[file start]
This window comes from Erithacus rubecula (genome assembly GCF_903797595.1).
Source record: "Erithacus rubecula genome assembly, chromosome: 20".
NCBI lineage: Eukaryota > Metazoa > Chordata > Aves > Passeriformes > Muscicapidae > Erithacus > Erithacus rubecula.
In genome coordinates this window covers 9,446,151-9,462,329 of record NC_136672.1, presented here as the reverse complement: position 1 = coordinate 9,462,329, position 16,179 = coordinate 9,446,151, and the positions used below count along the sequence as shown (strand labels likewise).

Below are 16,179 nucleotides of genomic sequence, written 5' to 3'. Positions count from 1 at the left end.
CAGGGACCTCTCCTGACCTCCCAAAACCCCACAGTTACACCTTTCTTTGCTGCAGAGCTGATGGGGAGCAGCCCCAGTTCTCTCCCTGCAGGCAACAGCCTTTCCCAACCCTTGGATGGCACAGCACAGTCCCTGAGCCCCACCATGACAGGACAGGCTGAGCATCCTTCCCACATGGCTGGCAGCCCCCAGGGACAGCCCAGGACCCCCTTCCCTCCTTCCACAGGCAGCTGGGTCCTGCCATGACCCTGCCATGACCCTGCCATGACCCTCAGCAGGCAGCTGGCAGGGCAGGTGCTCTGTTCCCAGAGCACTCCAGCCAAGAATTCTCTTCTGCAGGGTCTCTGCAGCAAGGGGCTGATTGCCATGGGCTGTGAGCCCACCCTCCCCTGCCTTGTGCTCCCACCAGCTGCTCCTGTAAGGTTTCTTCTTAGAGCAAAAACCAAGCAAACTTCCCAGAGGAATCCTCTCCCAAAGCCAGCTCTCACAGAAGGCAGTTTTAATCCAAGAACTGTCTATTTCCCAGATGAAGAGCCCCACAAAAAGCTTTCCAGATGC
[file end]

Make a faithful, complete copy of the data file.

This window comes from Erithacus rubecula (genome assembly GCF_903797595.1).
Source record: "Erithacus rubecula genome assembly, chromosome: 20".
NCBI lineage: Eukaryota > Metazoa > Chordata > Aves > Passeriformes > Muscicapidae > Erithacus > Erithacus rubecula.
In genome coordinates this window covers 9,446,151-9,462,329 of record NC_136672.1, presented here as the reverse complement: position 1 = coordinate 9,462,329, position 16,179 = coordinate 9,446,151, and the positions used below count along the sequence as shown (strand labels likewise).

Below are 16,179 nucleotides of genomic sequence, written 5' to 3'. Positions count from 1 at the left end.
CAGGGACCTCTCCTGACCTCCCAAAACCCCACAGTTACACCTTTCTTTGCTGCAGAGCTGATGGGGAGCAGCCCCAGTTCTCTCCCTGCAGGCAACAGCCTTTCCCAACCCTTGGATGGCACAGCACAGTCCCTGAGCCCCACCATGACAGGACAGGCTGAGCATCCTTCCCACATGGCTGGCAGCCCCCAGGGACAGCCCAGGACCCCCTTCCCTCCTTCCACAGGCAGCTGGGTCCTGCCATGACCCTGCCATGACCCTGCCATGACCCTCAGCAGGCAGCTGGCAGGGCAGGTGCTCTGTTCCCAGAGCACTCCAGCCAAGAATTCTCTTCTGCAGGGTCTCTGCAGCAAGGGGCTGATTGCCATGGGCTGTGAGCCCACCCTCCCCTGCCTTGTGCTCCCACCAGCTGCTCCTGTAAGGTTTCTTCTTAGAGCAAAAACCAAGCAAACTTCCCAGAGGAATCCTCTCCCAAAGCCAGCTCTCACAGAAGGCAGTTTTAATCCAAGAACTGTCTATTTCCCAGATGAAGAGCCCCACAAAAAGCTTTCCAGATGC